Welcome, 2015. So far, you don’t feel much different than 2014. Last year ended well — a beautiful trip to Rome and then a great trip home with all the siblings together under Mom and Dad’s roof for the first time in a long time.
At some point, we all grew up. I’m not sure how it happened. My brother and sister both have families of their own — children who aren’t babies anymore. My sister is a principal and is in charge of stuff. I can call myself a “director” of an office on the diocesan level. When did this all happen?
For the most part, I’m at peace with it all. I’m at peace with where I am and what I’m doing. But last night I was feeling particularly lonely. It was a combination of a few things, all of which I can identify and explain, but it was still hard. My roommate is moving out next week, and while the whole situation was always temporary and the poor thing has been living amongst my junk for the last five months, it will still be really hard to see her leave. I know it’ll be lonely at night, knowing there’s no one coming home from work to eat dinner with me or talk about the day’s ups and downs.
This morning I headed over to the Opryland Hotel, which is the home of this year’s national FOCUS conference. That translates into the fact that there are over 9,500 Catholics hanging out there, which means the odds of me running into friends is pretty high. So I texted a few friends and headed over there to see who I could see.
It was wonderful — even just sitting on a bench talking to a dear friend, a number of people passed by and stopped to say hi. People I hadn’t seen for years, people I never expected to see. Friends, people I knew through friends, and Catholic “celebrities” — it was a joyful, small-Catholic-world morning.
On the way home, Tenth Avenue North’s “No Man is an Island” came on the radio. And I realized that no matter how I “feel” — whether there are nights I’m eating dinner alone, there are days when no one can understand the messes of life, or there are struggles I carry alone … I’m not really alone.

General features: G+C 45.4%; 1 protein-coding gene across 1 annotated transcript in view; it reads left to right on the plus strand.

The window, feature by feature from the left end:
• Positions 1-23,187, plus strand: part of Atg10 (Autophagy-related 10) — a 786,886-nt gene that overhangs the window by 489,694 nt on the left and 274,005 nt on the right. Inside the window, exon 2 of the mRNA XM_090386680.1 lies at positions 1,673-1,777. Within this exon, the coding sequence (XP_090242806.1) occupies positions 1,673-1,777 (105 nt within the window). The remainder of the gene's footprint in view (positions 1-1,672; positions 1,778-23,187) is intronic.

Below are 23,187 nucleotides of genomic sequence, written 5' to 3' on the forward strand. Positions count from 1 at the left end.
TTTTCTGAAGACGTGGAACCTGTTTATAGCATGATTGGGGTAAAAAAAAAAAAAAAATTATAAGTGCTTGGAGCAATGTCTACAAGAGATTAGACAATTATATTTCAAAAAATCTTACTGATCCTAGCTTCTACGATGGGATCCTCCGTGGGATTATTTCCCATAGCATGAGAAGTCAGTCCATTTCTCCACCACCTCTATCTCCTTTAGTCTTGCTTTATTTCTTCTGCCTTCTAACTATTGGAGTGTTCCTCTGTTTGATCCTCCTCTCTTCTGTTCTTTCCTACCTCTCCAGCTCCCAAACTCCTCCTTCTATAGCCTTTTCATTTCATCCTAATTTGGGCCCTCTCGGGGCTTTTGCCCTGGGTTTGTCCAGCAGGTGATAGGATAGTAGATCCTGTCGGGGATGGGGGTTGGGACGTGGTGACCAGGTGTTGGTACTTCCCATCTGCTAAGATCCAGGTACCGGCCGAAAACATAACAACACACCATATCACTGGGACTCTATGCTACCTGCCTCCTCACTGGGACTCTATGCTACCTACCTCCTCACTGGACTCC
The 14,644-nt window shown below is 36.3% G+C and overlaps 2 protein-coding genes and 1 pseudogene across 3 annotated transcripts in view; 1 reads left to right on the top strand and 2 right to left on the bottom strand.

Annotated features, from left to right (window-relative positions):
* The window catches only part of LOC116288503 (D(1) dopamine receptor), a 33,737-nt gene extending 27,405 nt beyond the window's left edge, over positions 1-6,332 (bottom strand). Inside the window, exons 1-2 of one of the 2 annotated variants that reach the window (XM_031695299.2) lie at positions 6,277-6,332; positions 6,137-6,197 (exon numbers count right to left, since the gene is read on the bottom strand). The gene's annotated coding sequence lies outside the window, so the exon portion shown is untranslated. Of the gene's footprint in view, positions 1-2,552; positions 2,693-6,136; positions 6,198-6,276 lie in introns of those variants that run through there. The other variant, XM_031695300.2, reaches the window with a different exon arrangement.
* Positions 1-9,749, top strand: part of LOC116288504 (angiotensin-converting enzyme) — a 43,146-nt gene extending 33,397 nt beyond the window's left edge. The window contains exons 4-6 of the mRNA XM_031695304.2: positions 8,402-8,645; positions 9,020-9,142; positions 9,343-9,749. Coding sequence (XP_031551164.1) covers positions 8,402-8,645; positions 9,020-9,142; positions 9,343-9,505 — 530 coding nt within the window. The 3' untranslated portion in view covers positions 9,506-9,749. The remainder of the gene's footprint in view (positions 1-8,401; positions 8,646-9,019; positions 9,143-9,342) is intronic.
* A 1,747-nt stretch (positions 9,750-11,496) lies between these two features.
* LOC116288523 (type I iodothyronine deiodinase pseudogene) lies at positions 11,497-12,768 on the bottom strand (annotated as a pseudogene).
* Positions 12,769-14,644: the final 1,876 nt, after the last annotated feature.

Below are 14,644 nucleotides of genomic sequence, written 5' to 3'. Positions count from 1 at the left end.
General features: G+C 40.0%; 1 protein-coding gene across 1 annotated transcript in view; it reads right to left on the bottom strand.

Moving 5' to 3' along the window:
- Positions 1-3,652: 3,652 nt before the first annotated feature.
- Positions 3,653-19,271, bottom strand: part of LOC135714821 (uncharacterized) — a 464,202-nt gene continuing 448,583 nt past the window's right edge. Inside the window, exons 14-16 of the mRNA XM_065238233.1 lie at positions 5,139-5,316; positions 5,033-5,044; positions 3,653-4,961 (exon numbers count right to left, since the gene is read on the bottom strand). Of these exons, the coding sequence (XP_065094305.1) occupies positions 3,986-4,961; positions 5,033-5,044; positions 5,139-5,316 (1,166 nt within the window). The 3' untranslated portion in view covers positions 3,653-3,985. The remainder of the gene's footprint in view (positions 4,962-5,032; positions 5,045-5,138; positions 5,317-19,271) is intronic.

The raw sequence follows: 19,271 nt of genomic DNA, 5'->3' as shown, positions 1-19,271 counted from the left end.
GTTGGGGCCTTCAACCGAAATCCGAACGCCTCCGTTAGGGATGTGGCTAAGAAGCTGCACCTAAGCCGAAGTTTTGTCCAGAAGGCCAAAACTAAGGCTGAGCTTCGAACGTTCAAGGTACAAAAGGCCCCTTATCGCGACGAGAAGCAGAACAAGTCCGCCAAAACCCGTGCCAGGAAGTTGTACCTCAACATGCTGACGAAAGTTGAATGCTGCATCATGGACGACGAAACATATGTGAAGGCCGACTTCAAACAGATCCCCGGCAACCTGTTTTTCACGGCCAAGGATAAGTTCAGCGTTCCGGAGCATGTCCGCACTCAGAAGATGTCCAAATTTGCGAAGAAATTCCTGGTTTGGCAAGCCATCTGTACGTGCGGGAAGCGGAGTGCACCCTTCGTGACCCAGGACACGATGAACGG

I have incredible friends. Today I saw people from every stage in my life – from childhood, from college, from graduate school, from my work here in Nashville. I saw friends who have gone on to enter religious life, friends who have gotten married, and friends who are living lives similar to mine.
And I realized it’s not that God gave me all of these friends to be with me during those lonely nights or days. Instead, He gave me those friends to show me that we are all in these struggles together, although apart. On a lonely night, I wish my friend Megan could come sit on my couch with me and eat peanut butter and have a great girl talk. But guess what? On that lonely night of mine, she’s feeling overwhelmed trying to mother her three children. She doesn’t have time to talk on the phone, much less come to Nashville to sit on my couch and talk. But that’s okay. We are all members of His Body, so while we’re carrying different crosses, we’re carrying them together, because we’re carrying them with Him.
We are not islands. It doesn’t mean that we’ll never be alone. It doesn’t mean that we’ll always have a friend physically by our side. It doesn’t mean that we’ll always feel comforted. It may feel lonely at a particular time in life, but when we cooperate with God’s plan, He gives us what we need to get through it all. Even if it’s simply the grace of knowing others are out there carrying their crosses too.
I recently saw a movie – and I won’t mention the title so that I don’t need to put a “spoiler” warning – but the gist of the ending was that we save ourselves. The future and the past are not that far apart, and our past selves can save our future selves. Now, that’s pretty much a bunch of bunk, and no one can save themselves and I’m sick of that trend in movies right now. But there is Someone for whom the past and the future are not that far apart… in fact, they’re both actually the present. And that’s God. And guess what? He saves us.
It’s not that our past selves somehow save our future selves, but that every moment is the present in Him. And maybe the gift He gave us ten years ago can build us up today. Maybe running into the guy with whom you studied in Rome and seeing him with his pregnant wife and his little boy can remind you that God was there for you then and He’s here for you now. Because you were there for Him then — you were listening to Him and wanting to do His Will. You were trying to be faithful to Him and trying to live a life worthy of the Gospel. So ten years later, while you might wonder somedays if fighting the good fight is really good, He gives you a little nudge, a joyful reminder that He was there then, He is there now, and everyone who is striving to do His Will is fighting this fight together.
(And sometimes He does give you the consolation of friends physically by your side — like this coming week, when my other Megan-friend is able to come to Nashville to visit me!)